ann training competitive layer continued1
ANN Training Competitive Layer Continued
  • The competitive algorithm moves the weight vectors of all the neurons closer to the center of the clusters.
  • Each neuron (or set of neurons) of the competitive layer represents a cluster.
  • The Output of the neuron is 1 if it wins the competition and 0 if it losses.
  • The Output of the Competitive layer is an

n-dimensional binary vector T(n) = [t1, t2, …….., tn]T .

ann training for supervised feed forward layer
ANN Training for supervised feed forward layer
  • Step 1: Initialize the synaptic weights and the thresholds to small random numbers.
  • Step 2: Present the network with an epoch of training exemplars
  • Step 3: Apply Input vector X(n) to the input layer and the desired response d(n) to the output layer of neurons. The output of each neuron is calculated as
ann training continued1
ANN Training Continued
  • N = No. of training sets in one epoch
  •  = Learning rate parameter
  •  = Momentum constant
  • Step 5: Iterate the computation by presenting new epochs of training examples until the mean square error (MSE) computed over entire epoch achieve a minimum value. MSE is given by:
ANN Training Parameters
  • Hybrid architecture using an unsupervised clustering algorithm and a classifier (Back propagation learning algorithm in batch mode)
  • Tanhyperbolic activation function, with output range from –1 to 1
  • Variable learning rate and momentum were used
  • Cross validation during training
input discretization of steering angle
Input Discretization of Steering Angle

Algorithm to select r (ranges) for each driver to compensate performance variability between drivers

Discretized steering angle for one driver :

Accounting for Individual Driver Behaviors
  • Some drivers are more “sensitive” to vehicle lateral position and make very accurate corrections to the steering for lane keeping while other are less “sensitive” and make less accurate corrections.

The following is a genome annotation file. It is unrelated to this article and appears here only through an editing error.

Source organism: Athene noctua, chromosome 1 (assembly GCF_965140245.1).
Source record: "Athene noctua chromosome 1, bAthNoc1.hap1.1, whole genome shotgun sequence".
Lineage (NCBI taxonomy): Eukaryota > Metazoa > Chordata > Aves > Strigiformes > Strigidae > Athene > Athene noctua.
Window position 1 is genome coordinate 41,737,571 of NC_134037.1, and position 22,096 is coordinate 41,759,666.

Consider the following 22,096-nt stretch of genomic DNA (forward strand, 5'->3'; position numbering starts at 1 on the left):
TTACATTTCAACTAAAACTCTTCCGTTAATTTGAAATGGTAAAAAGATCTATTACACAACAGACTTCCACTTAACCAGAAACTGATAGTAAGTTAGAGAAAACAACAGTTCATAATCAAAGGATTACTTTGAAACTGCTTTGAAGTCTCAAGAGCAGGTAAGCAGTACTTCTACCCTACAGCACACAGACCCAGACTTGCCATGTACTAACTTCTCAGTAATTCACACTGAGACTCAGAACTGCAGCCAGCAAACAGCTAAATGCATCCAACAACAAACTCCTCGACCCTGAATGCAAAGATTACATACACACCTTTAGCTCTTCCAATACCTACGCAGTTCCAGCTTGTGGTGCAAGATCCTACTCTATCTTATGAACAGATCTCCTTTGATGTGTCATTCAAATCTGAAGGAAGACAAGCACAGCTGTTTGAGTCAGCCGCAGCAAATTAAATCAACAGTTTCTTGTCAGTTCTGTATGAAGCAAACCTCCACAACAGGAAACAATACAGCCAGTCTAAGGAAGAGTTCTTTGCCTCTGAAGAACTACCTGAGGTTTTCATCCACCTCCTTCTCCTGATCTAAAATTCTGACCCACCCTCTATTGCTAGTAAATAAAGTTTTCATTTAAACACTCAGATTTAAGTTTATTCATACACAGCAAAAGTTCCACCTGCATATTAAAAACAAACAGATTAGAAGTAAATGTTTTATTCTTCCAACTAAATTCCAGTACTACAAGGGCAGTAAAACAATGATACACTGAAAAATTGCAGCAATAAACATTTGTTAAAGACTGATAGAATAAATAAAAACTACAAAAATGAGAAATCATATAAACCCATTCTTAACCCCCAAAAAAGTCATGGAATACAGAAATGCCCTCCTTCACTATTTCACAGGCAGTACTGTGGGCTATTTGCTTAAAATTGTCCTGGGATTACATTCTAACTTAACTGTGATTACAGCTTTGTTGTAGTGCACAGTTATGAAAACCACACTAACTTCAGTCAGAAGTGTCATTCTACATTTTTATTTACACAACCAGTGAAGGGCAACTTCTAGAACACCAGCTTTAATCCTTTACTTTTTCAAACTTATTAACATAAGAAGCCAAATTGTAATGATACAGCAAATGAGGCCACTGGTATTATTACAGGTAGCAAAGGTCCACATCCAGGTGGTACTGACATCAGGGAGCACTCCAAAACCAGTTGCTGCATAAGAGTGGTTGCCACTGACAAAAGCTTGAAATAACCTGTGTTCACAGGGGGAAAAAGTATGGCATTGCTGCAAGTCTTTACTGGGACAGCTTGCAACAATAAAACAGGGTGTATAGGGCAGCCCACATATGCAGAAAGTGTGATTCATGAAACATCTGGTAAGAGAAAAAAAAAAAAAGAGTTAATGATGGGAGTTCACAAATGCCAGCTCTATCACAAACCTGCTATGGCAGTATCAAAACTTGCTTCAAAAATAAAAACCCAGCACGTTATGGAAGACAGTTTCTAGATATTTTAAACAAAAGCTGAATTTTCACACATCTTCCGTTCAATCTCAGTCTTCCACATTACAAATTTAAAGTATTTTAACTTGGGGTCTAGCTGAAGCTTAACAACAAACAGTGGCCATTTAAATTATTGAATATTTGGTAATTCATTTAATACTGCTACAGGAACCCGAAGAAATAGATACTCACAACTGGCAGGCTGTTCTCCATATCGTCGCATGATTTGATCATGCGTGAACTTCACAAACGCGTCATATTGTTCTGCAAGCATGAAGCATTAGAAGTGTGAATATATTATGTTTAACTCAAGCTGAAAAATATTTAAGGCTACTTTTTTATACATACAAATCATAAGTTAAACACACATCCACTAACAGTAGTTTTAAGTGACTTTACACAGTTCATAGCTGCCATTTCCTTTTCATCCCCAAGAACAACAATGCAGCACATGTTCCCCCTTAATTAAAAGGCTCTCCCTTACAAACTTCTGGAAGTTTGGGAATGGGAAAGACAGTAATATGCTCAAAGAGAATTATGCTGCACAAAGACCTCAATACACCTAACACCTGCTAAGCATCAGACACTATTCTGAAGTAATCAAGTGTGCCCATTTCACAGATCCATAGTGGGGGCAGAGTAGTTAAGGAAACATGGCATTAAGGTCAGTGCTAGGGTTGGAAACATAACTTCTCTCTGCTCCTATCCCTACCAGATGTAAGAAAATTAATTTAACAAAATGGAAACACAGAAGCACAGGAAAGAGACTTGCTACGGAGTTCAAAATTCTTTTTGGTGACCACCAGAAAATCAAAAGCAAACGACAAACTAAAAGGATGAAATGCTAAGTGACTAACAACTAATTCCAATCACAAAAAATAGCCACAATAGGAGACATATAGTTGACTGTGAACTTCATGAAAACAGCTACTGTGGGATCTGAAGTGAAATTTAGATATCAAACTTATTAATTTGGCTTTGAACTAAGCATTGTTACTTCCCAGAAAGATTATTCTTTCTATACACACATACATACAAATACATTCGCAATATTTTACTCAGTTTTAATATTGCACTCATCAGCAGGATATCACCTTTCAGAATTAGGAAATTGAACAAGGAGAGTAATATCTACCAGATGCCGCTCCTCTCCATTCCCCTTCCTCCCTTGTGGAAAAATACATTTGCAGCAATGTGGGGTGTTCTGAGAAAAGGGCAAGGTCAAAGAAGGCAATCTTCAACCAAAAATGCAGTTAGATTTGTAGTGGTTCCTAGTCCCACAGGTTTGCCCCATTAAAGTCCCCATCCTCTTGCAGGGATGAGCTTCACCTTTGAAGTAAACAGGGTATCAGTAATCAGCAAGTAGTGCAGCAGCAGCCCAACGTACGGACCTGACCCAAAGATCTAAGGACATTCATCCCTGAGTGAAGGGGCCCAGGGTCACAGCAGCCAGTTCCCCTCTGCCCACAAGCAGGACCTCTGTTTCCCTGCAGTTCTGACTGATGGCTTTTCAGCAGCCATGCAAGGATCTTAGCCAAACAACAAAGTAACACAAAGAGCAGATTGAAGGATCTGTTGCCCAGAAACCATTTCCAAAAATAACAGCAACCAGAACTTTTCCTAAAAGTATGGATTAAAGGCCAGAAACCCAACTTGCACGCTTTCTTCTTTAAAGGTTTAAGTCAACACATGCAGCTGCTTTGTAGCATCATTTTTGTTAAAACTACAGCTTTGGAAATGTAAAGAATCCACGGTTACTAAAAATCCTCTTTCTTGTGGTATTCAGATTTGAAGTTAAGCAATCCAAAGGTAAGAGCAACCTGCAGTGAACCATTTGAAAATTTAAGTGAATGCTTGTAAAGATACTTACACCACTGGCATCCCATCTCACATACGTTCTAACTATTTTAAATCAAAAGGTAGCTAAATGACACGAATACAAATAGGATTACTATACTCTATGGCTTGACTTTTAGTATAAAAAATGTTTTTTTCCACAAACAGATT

• The result is a low amplitude signal (steering angle) for more “sensitive” drivers and relatively high amplitude signal for less “sensitive” drivers.
  • Larger values for Pk will make the descritization ranges wider to accommodate large amplitude while small values will make them shorter for small amplitudes.
  • Therefore, same ANN (8-dimensional descritization) can be used
Input Discretization of Eye closures
  • Eye closure data is recorded at 60 Hz
  • Ci = No. of zero’s in 1 second of data
  • Ci is further discretized according to the following scheme
Input Discretization of Eye closures

Algorithm to select r (ranges) for each driver to compensate eye closure variability between drivers

P values are representative of variability of eye closures (blinking) for each driver

Sample of a few seconds of Discretized Eye closures for one driver :

Input Vector
  • The two vectors are combined to form a 12 dim vector J(T)
  • Vector J(T) is summed over 15 sec time interval to get the input vector X(n)
Input and Desired Output Vector

Each row represents the sum of discretized input over a selected time interval, e.g., 15 sec.

ann test data
ANN Test Data
  • Driving data from 12 subjects available
  • 1 subject night session not recorded due to equipment error.
  • 1 subject morning data not available, software error.
  • Remaining 10 were used for training ANN and testing results,
  • NOTE: training data and testing of the ANN were not the same, Testing data selected randomly from the sets not used in the training












Min Abs Error



Max Abs Error






Percent Correct




Actual Totals

Actual Totals

Network Output

Network Output













False Alarm

False Alarm

Sleep 207

Sleep 207











Crash Prediction:

All crashes that occurred due to

driver falling asleep during the experiment were

predicted before the crash occurred.

  • A non-intrusive method of drowsiness detection using steering data is possible
  • A method using ANN is developed and successfully predicts drowsiness (91% Success Rate)
  • Method is solely based on driver’s (Vehicle) steering performance
  • Same method may be applied to detection of fatigue or other related driver performance
  • Further refining and validation of the algorithm is recommended
  • Capturing individual driver’s steering while drowsy requires additional research
recommended additional research
Recommended Additional Research
  • Additional Simulator Experiments
    • Validate the Developed Algorithm
    • Additional Road Conditions
    • More Diversified Group of Drivers
  • Road (Experimental) Tests in an Instrumented Vehicle
  • Further Refining the Algorithm Based on the Road Test Data
  • Testing of Other Fatigue Related Scenarios
  • Research on Warning Systems Integrated With This Detection System